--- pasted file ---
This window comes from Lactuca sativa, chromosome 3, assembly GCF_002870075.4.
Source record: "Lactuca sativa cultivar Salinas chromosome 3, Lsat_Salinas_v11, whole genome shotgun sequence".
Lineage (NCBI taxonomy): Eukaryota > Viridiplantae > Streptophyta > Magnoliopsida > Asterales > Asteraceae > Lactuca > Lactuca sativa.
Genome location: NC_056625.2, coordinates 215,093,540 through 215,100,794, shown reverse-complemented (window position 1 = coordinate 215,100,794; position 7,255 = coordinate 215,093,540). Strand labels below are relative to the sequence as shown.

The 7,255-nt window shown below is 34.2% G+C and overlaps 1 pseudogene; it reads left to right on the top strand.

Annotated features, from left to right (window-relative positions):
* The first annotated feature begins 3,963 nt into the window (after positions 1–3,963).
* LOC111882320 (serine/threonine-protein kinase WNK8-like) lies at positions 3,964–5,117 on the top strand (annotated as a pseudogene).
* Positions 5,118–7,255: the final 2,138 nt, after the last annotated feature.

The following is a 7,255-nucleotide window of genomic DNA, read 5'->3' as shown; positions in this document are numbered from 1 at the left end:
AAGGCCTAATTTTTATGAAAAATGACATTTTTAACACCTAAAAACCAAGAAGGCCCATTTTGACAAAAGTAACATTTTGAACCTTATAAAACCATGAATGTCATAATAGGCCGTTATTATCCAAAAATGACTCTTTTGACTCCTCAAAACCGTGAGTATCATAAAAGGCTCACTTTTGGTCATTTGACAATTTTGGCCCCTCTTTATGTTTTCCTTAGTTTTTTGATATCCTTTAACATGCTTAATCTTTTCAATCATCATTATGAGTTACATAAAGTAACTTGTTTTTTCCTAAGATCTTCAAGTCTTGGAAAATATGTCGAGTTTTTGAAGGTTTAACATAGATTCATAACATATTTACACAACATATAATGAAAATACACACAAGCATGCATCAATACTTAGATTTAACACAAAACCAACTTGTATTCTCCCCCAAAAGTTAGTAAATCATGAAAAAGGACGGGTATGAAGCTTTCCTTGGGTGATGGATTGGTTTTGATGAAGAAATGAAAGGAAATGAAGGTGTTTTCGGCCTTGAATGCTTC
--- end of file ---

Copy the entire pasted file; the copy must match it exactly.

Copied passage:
This window comes from Lactuca sativa, chromosome 3, assembly GCF_002870075.4.
Source record: "Lactuca sativa cultivar Salinas chromosome 3, Lsat_Salinas_v11, whole genome shotgun sequence".
Lineage (NCBI taxonomy): Eukaryota > Viridiplantae > Streptophyta > Magnoliopsida > Asterales > Asteraceae > Lactuca > Lactuca sativa.
Genome location: NC_056625.2, coordinates 215,093,540 through 215,100,794, shown reverse-complemented (window position 1 = coordinate 215,100,794; position 7,255 = coordinate 215,093,540). Strand labels below are relative to the sequence as shown.

The 7,255-nt window shown below is 34.2% G+C and overlaps 1 pseudogene; it reads left to right on the top strand.

Annotated features, from left to right (window-relative positions):
* The first annotated feature begins 3,963 nt into the window (after positions 1–3,963).
* LOC111882320 (serine/threonine-protein kinase WNK8-like) lies at positions 3,964–5,117 on the top strand (annotated as a pseudogene).
* Positions 5,118–7,255: the final 2,138 nt, after the last annotated feature.

The following is a 7,255-nucleotide window of genomic DNA, read 5'->3' as shown; positions in this document are numbered from 1 at the left end:
AAGGCCTAATTTTTATGAAAAATGACATTTTTAACACCTAAAAACCAAGAAGGCCCATTTTGACAAAAGTAACATTTTGAACCTTATAAAACCATGAATGTCATAATAGGCCGTTATTATCCAAAAATGACTCTTTTGACTCCTCAAAACCGTGAGTATCATAAAAGGCTCACTTTTGGTCATTTGACAATTTTGGCCCCTCTTTATGTTTTCCTTAGTTTTTTGATATCCTTTAACATGCTTAATCTTTTCAATCATCATTATGAGTTACATAAAGTAACTTGTTTTTTCCTAAGATCTTCAAGTCTTGGAAAATATGTCGAGTTTTTGAAGGTTTAACATAGATTCATAACATATTTACACAACATATAATGAAAATACACACAAGCATGCATCAATACTTAGATTTAACACAAAACCAACTTGTATTCTCCCCCAAAAGTTAGTAAATCATGAAAAAGGACGGGTATGAAGCTTTCCTTGGGTGATGGATTGGTTTTGATGAAGAAATGAAAGGAAATGAAGGTGTTTTCGGCCTTGAATGCTTC